(photo credit: Allon Sinai)
This week's festivities for the 40th anniversary of Jerusalem's liberation are but a pale backdrop to the real thing.
On Sunday night, Arkadi Gaydamak, wearing a black leather jacket, stood on the stage in Sacher Park in front of 40.000 frenzied fans and held his fist in the air. The masses cheered. "I am the mayor" he proclaimed and, in broken Hebrew, "People of Betar, the empire is back."
No one thought it strange that Gaydamak should be hearkening back to the last time Betar Jerusalem won the national soccer championship nine years ago, when he probably didn't even know the team existed. Less than two years after the oligarch bought the club and poured more than NIS 100 million into it, they can barely remember what life was like before Arkadi. "Looks whose coming, the next prime minister," they chanted.
The Betar fans, so used for decades to being the underdogs of Israeli sport, have still to come to terms with their transformation into the richest club in the country. For one night, following the "championship game," Arkadi was king, but many of them admit it was a hollow victory. The overpaid players rarely seemed to be giving their all on the pitch, and none of them has been elevated to the status of beloved city hero like striker Eli Ohana or midfielder Uri Malmilian.
And if the lackluster quality of the football wasn't enough, the riot last week at Teddy Stadium, which came so close to ending tragically, crystallized the bitter taste of the title.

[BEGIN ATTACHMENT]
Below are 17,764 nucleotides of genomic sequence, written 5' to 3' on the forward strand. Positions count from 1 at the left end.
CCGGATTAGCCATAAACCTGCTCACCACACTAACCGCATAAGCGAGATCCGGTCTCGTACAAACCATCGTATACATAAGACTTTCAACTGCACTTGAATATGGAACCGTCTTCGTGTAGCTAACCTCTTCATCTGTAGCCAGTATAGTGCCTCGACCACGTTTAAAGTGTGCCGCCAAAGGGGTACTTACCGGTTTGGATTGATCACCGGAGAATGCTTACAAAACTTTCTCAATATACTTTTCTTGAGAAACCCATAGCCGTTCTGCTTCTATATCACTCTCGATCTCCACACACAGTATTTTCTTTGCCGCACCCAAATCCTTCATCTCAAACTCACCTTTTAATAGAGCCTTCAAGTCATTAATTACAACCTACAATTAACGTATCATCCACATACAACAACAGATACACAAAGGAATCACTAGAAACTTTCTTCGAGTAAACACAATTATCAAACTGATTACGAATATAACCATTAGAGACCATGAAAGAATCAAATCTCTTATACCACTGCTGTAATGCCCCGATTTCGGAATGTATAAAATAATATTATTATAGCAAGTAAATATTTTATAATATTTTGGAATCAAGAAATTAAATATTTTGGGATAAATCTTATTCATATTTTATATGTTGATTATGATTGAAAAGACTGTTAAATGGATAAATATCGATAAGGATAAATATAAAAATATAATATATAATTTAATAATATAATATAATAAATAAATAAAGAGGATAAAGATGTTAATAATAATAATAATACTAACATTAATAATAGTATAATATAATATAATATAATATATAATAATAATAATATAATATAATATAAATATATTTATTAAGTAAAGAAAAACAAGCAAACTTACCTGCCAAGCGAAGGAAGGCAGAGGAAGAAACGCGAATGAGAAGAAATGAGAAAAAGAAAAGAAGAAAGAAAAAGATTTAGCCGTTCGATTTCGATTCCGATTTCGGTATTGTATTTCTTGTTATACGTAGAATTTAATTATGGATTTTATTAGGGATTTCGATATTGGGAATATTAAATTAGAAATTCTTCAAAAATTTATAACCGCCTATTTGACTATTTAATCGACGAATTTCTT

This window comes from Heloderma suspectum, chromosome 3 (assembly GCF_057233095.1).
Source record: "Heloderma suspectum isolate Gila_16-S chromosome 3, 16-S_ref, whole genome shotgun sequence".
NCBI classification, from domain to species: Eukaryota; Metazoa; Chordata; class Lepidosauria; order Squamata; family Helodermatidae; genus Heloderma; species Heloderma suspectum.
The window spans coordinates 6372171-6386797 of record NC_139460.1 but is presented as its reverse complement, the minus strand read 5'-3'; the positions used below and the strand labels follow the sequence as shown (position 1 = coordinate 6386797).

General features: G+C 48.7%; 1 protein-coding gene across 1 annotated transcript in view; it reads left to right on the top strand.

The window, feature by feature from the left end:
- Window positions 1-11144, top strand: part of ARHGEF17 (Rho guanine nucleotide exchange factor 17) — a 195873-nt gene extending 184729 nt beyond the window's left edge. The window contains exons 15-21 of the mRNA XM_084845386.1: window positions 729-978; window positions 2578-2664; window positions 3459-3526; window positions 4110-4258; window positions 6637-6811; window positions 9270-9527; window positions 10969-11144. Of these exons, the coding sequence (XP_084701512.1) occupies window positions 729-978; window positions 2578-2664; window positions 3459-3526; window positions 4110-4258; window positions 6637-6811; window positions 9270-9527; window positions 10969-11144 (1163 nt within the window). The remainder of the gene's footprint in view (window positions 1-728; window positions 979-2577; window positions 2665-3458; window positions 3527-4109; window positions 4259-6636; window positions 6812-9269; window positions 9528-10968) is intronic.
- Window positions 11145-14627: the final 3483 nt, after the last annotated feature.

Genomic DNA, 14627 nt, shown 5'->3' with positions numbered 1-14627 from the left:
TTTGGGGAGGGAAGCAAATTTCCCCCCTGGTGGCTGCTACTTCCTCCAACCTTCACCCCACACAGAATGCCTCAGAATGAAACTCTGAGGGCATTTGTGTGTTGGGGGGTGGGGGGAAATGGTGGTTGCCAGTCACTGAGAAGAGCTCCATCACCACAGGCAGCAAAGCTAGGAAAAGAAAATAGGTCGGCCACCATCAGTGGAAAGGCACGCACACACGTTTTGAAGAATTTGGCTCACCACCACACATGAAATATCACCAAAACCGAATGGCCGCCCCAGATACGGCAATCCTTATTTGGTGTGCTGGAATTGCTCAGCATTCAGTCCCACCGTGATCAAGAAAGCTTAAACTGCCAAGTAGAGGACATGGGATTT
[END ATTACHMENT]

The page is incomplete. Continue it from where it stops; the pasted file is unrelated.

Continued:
Still, Gaydamak wasn't going to allow anyone to rain his parade, not even the Israel Football Association's disciplinary court, meting out a punishment of four matches without spectators. The Sacher Park rally was less a celebration of the championship and a chance for the fans to thank the team, than another opportunity for the patron to bask in the crowd's adulation.
On Sunday morning, the government had held a special meeting at the Menachem Begin Heritage Center, marking the 40th anniversary of Jerusalem's unification. At the center sat Prime Minister Ehud Olmert and Mayor Uri Lupolianski. Two years ago, it was then-trade and industry minister and former Jerusalem mayor Olmert who convinced Gaydamak to save Betar from bankruptcy; last year Gaydamak was feted by Lupolianski when he rode with him in an open car in the Jerusalem Day parade.
But for the past year and a half, Olmert has refused to meet with Gaydamak, ever since he became the subject of a money-laundering investigation.
Lupolianski fell out with Gaydamak two weeks ago when he refused to hold an VE Day event for Red Army veterans in City Hall Square at the hour Gaydamak demanded. Gaydamak would have dearly loved to be invited to the cabinet meeting at the Begin Center; instead he organized his own party.
Successive governments have been accused of failing to bolster Jerusalem's standing as Israel's capital, and City Hall has been assailed for decades for lacking even a semblance of efficiency. Until now, the people of Jerusalem have only been able to grumble (and leave in their tens of thousands). Now there is a man with the power to stand up for the city.
Gaydamak's people are quite clear on the subject; he has decided to take the next municipal elections in August 2008. He will either run for mayor himself or he will bankroll a proxy. Huge sums will be spent on bringing out the normally apathetic voters and toppling Lupolianski.
Forty years of empty promises and neglect have left impoverished Jerusalem with an unbalanced demography and bleak economic prospects. Gaydamak brought some rare joy by buying Betar a championship. Now he's planning to spend whatever it takes to liberate City Hall.
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